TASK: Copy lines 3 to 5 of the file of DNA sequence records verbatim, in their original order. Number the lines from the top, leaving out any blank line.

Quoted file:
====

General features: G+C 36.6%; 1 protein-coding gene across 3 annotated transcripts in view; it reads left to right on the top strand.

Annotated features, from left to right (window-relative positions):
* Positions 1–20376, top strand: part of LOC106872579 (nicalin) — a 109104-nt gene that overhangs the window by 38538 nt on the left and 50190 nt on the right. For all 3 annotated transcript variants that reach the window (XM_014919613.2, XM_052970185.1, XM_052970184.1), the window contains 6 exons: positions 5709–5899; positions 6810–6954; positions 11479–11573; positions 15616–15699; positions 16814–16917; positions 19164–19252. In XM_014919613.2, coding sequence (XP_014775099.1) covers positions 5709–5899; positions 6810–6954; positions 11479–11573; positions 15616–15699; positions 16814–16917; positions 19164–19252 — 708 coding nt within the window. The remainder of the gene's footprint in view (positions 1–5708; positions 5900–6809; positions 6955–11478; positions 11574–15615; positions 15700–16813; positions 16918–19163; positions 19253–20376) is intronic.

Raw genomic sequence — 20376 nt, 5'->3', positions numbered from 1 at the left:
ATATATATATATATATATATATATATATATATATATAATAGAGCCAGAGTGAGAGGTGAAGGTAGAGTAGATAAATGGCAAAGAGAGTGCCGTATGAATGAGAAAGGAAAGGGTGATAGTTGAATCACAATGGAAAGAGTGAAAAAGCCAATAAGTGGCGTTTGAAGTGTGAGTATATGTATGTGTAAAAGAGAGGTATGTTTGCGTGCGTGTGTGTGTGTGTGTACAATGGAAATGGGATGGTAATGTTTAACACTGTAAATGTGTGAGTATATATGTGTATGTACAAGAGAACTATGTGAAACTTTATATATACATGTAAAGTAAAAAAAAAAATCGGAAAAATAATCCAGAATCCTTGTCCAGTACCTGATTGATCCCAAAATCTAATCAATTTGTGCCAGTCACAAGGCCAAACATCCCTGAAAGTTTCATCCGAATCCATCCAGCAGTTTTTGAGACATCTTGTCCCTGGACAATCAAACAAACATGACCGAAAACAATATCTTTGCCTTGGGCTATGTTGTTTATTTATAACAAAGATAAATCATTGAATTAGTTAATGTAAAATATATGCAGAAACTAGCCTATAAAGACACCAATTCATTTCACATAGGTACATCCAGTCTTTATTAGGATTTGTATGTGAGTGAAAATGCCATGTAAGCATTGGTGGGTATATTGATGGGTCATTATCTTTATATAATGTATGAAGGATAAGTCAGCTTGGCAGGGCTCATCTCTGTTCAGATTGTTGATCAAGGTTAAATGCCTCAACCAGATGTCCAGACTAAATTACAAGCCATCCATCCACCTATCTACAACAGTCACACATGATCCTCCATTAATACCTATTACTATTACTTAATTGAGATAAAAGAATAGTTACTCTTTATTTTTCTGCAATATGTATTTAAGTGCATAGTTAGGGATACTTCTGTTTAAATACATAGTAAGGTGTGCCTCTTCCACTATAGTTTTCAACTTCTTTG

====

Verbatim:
* Positions 1–20376, top strand: part of LOC106872579 (nicalin) — a 109104-nt gene that overhangs the window by 38538 nt on the left and 50190 nt on the right. For all 3 annotated transcript variants that reach the window (XM_014919613.2, XM_052970185.1, XM_052970184.1), the window contains 6 exons: positions 5709–5899; positions 6810–6954; positions 11479–11573; positions 15616–15699; positions 16814–16917; positions 19164–19252. In XM_014919613.2, coding sequence (XP_014775099.1) covers positions 5709–5899; positions 6810–6954; positions 11479–11573; positions 15616–15699; positions 16814–16917; positions 19164–19252 — 708 coding nt within the window. The remainder of the gene's footprint in view (positions 1–5708; positions 5900–6809; positions 6955–11478; positions 11574–15615; positions 15700–16813; positions 16918–19163; positions 19253–20376) is intronic.

Raw genomic sequence — 20376 nt, 5'->3', positions numbered from 1 at the left:
ATATATATATATATATATATATATATATATATATATAATAGAGCCAGAGTGAGAGGTGAAGGTAGAGTAGATAAATGGCAAAGAGAGTGCCGTATGAATGAGAAAGGAAAGGGTGATAGTTGAATCACAATGGAAAGAGTGAAAAAGCCAATAAGTGGCGTTTGAAGTGTGAGTATATGTATGTGTAAAAGAGAGGTATGTTTGCGTGCGTGTGTGTGTGTGTGTACAATGGAAATGGGATGGTAATGTTTAACACTGTAAATGTGTGAGTATATATGTGTATGTACAAGAGAACTATGTGAAACTTTATATATACATGTAAAGTAAAAAAAAAAATCGGAAAAATAATCCAGAATCCTTGTCCAGTACCTGATTGATCCCAAAATCTAATCAATTTGTGCCAGTCACAAGGCCAAACATCCCTGAAAGTTTCATCCGAATCCATCCAGCAGTTTTTGAGACATCTTGTCCCTGGACAATCAAACAAACATGACCGAAAACAATATCTTTGCCTTGGGCTATGTTGTTTATTTATAACAAAGATAAATCATTGAATTAGTTAATGTAAAATATATGCAGAAACTAGCCTATAAAGACACCAATTCATTTCACATAGGTACATCCAGTCTTTATTAGGATTTGTATGTGAGTGAAAATGCCATGTAAGCATTGGTGGGTATATTGATGGGTCATTATCTTTATATAATGTATGAAGGATAAGTCAGCTTGGCAGGGCTCATCTCTGTTCAGATTGTTGATCAAGGTTAAATGCCTCAACCAGATGTCCAGACTAAATTACAAGCCATCCATCCACCTATCTACAACAGTCACACATGATCCTCCATTAATACCTATTACTATTACTTAATTGAGATAAAAGAATAGTTACTCTTTATTTTTCTGCAATATGTATTTAAGTGCATAGTTAGGGATACTTCTGTTTAAATACATAGTAAGGTGTGCCTCTTCCACTATAGTTTTCAACTTCTTTG